Here I come to bring up a question that I think is a bit unusual.
In my current set there are FOUR active Midihubs (I think I have become a good customer ).
All four Midihubs are connected to a computer, as I’m trying to take advantage, in addition to all their Midi ports, of some of their virtual Usb ports.
The most time-consuming issue is to find the best way to interconnect them by losing as few Midi ports as possible.
And here I must say that I find in this interface, probably the most powerful I know in the Midi world, an extremely weak point, and that is the lack of integration between several units.
I’m currently using, at least, one IN and one OUT in each of the units.
And this is only if I manage to contain (with lots of pipelines) the infernal loopbacks that are created, otherwise I may need up to two ports.
One of my units has also reached the limit of 255 pipelines.
I understand that I have a complex workflow, but this problem already worried me when I had two Midihubs. As I got more, it got worse.
Am I missing something essential due to lack of knowledge, or is that really how I’m putting it?
I can imagine some kind of integration between different units in the Editor, or some way to take better advantage of the USB ports, I don’t know…
Sorry if it’s a bit confusing how I describe it.
Thanks and I look forward to your comments!
What sort of DAW and OS are you using? You could have your host computer forward some of the MIDI data between Midihubs via USB, to save physical DIN-5 ports.
It´s a DAWless setup (in terms of audio). Just receiving MIDI in Resolume Arena, using the USB Ports. MacOS 12.3.
Is there any simple workaround for avoiding loopbacks in case I use -let´s say- every DIN C port for this interconnection?
So far, I had to create quite long pipelines to avoid specific messages to create loops. But there´s so much MIDI data going on, in all 16 channels, that it becomes endless to block the loopbacks.
Thank you always!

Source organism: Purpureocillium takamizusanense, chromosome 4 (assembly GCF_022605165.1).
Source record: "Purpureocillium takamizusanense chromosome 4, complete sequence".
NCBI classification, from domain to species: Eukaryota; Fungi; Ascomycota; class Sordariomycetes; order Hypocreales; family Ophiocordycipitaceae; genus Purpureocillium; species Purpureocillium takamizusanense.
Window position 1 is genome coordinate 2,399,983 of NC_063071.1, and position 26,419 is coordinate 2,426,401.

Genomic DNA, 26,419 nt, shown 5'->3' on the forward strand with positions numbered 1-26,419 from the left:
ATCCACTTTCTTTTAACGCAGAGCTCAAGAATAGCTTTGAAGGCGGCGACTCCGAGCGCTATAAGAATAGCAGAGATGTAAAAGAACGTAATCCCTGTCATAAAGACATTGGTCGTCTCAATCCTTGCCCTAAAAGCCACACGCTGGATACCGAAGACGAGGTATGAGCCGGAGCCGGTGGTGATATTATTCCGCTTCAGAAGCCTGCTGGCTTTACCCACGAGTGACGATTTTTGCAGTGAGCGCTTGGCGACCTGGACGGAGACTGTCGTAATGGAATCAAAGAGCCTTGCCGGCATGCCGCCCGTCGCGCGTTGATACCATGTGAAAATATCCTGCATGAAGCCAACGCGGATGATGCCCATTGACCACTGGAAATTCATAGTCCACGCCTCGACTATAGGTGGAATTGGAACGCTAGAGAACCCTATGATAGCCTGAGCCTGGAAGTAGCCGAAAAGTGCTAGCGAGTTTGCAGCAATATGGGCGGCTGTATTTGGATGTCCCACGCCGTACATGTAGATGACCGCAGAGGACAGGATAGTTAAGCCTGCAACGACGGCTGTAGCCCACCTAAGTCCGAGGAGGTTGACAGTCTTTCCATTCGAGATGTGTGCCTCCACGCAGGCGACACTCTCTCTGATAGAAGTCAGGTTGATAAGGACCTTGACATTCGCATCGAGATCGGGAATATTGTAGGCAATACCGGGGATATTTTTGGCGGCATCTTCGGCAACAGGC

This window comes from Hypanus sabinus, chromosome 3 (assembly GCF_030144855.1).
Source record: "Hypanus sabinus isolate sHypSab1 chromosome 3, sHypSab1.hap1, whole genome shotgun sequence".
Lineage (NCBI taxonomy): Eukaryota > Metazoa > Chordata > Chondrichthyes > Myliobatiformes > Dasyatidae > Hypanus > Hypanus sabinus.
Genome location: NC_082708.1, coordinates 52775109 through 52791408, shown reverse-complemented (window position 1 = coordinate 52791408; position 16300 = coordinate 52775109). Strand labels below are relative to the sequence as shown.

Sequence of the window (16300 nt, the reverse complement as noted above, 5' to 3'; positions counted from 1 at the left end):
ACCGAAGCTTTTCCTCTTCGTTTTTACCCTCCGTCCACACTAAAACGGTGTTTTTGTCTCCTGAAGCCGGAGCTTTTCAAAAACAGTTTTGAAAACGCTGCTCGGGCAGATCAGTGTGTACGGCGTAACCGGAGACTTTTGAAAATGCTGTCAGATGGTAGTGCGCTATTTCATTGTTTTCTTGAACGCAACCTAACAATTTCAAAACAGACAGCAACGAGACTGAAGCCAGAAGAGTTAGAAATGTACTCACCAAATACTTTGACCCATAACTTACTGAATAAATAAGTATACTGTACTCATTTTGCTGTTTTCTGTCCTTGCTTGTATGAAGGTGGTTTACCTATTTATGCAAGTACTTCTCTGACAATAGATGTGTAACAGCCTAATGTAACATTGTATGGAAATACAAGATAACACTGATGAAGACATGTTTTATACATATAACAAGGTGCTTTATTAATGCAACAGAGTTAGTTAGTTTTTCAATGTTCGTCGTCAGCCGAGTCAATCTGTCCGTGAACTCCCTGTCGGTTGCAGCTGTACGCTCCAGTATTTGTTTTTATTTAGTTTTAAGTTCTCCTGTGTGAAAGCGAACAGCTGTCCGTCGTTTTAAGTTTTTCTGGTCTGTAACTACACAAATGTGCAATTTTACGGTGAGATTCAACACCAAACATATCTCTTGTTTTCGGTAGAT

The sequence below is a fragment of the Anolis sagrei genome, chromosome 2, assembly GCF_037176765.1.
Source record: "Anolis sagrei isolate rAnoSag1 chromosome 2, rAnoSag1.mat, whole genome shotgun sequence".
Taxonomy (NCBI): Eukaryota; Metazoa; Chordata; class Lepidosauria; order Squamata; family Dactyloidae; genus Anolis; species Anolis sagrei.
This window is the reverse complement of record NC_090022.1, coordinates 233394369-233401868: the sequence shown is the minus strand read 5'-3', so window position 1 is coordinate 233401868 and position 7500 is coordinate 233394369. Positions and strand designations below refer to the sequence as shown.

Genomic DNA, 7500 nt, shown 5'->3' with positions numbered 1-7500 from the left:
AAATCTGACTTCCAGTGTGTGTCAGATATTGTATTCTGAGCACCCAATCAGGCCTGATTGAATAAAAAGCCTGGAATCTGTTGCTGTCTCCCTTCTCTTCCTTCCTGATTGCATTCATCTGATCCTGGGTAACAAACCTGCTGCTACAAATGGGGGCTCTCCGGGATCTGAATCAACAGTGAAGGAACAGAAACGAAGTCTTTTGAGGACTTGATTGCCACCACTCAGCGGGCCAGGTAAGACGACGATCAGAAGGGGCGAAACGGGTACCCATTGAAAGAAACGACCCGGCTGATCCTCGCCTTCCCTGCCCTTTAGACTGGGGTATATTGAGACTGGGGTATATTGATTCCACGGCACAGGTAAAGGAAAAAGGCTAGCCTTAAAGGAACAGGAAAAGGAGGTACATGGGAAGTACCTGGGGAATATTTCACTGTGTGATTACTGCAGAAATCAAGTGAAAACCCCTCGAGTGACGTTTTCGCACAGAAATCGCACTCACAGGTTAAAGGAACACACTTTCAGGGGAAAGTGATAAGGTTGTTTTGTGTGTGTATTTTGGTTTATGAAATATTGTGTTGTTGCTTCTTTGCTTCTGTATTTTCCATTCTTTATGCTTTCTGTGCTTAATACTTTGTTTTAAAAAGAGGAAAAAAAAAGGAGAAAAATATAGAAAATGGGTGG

Now you know you can count with me as a potencial customer for a XXL 16 IN - 16 OUT Midihub I still can´t believe how much this thing changed my creative life!
In case you don’t use a DAW, but connect Midihub to a host computer, you may forward MIDI data via USB using something like Midi Patchbay on macOS (MIDI-OX on Windows,
aconnect on Linux), so this may save some physical DIN-5 MIDI connections.
To avoid endless loops for loopback mapping, you could use a single dedicated port for it, you’d simply not use the input pipe for the port anywhere in the preset, the mappings that are mapped to such a port would still take effect.
To follow on from
@KRNFLD it sounds like you’re several generations (& two Midihubs) on from your pipeline switching back in Jun22.
What I’d add to Giedrius suggestion is “Don’t be afraid to use multiple passes” and “FilterFilterFilter!”
As an example, here’s a diagram from one (middling complex) loopback I’ve made available:
The important bits here are the green arrows and the first and last blue thought bubbles:
- The green arrows make clear to me the only things I want to allow through for this pass and
- The bookend blue bubbles hint at the sort of filters I need to make sure of this.
My default when building a complex loopback patch is therefore “nothing that goes in is allowed out”.
To achieve this at the building-stage, I will “over-filter” by default not only for the task in hand but also because I want to be able to reuse the same physical connection for other purposes.
This allows safe loopbacks even with mutliple parallel and serial( multi-pass) use.
Only later might I decide I can afford to lose some of these filters…
…in line 1 only notes are let in & only CCs out just cos I want to future proof the loop from letting any un-transformed note in.
Line 2 on the other hand needs no end filter cos only CC83 leaves.
Another point of note here is the (virtual) output D.LOOPOUT and input D.LOOPSPLIT in the last few lines.
These allow the products of the loops to be split, so that only the CCs destined for mappings go back into the loop and only the CC meant for the “outside world” are allowed out
Your situation needs even more care as you are using all 16 channels; you don’t have the luxury of reserving a channel just for loopback information purposes. Even more “encapsulation” planning there, depending on how “universal” your channels are…
Hope at least some of this is useful.
By the way, have you explored Midihub → Midihub loops?
Thank you very much for your reply. As always, your explanations are real lessons.
My set up has indeed continued to grow and I think it has reached a pretty “definitive” point, at least for this stage (I’m attaching a 2021 messy scheme and when I have prepared the 2023 I’ll send it to you )
As you say, having all 16 channels in use (and I would really need about 4 more) is the biggest complication.
What do you mean by this?
Hey @KRNFLD that’s a seriously nice diagram; if that’s 2021, 2023 must be really scary!
Midihub → Midihub loops
What do you mean by this?
You’ve essentially got the basis for one in your 2021 setup: MH1.D → MH2.D → MH1.D → …